Most digs do produce an amount of 'small finds', whether it is coins, glass, jewelry, or rare or interesting items for the site in question. However, on the whole, these are usually uninteresting to people outside of the archaeological community, and of little value to the media, especially where the majority of the archaeology recovered is gravel with a small scatter of flint tools. This is not going to make them money and perhaps explains why Joe Public's historical knowledge is of later periods such as the Romans and the Tudors, where finds tend to be more numerous, with Rome itself and all its associated monuments, and finds such as the Mary Rose being relatively high profile visitor attractions.

Therefore the media tends to focus on extraordinary or rare finds such as the Staffordshire Hoard, which is not only worth a lot of money itself, but will generate a large amount of interest in the public with paper sales and television ratings.

Accessibility and Advertisement

Archaeology as a resource and as an aspect of national heritage is, in some respects, accessible to the public without the media's input. We have various museums, existing archaeological sites and buildings (such as the Tower of London), along with a myriad of information available both on the internet and in libraries. I would, however, argue that these resources are poorly advertised and of limmitted apeal to the public.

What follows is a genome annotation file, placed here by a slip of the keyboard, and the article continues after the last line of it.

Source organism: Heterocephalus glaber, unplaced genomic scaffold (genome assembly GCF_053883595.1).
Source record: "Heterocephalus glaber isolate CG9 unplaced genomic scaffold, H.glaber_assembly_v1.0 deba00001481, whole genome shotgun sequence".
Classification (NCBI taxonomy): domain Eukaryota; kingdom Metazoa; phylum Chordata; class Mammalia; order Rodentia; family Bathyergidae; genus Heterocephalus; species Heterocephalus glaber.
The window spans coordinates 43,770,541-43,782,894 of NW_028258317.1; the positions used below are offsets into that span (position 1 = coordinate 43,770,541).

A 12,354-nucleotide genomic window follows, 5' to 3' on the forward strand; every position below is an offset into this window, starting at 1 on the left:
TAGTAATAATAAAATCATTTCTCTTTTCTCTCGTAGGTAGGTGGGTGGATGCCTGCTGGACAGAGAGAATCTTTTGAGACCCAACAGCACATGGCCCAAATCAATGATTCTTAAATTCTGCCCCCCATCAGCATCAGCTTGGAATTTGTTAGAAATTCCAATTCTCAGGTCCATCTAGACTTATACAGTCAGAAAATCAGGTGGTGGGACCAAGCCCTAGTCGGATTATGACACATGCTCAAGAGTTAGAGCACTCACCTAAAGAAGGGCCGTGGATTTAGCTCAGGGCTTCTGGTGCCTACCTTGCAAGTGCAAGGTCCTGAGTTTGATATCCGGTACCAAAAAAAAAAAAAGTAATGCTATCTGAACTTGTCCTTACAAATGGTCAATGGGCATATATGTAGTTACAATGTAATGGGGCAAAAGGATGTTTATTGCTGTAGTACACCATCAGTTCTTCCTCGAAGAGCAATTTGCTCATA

Museums, on the whole, exist in many towns and cities. However, unless you are a parent intent on expanding your children's cultural and historical knowledge, or have a genuine interest in the displays, then you are unlikely to spend money and time dawdling round an exhibit, visiting a monument or taking out reports on archaeological excavations. An exception to this would be something akin to the National History Museum in London which is both free and incredible in its coverage, making it interesting, at least in part, to even the most pessimistic of museum visitors.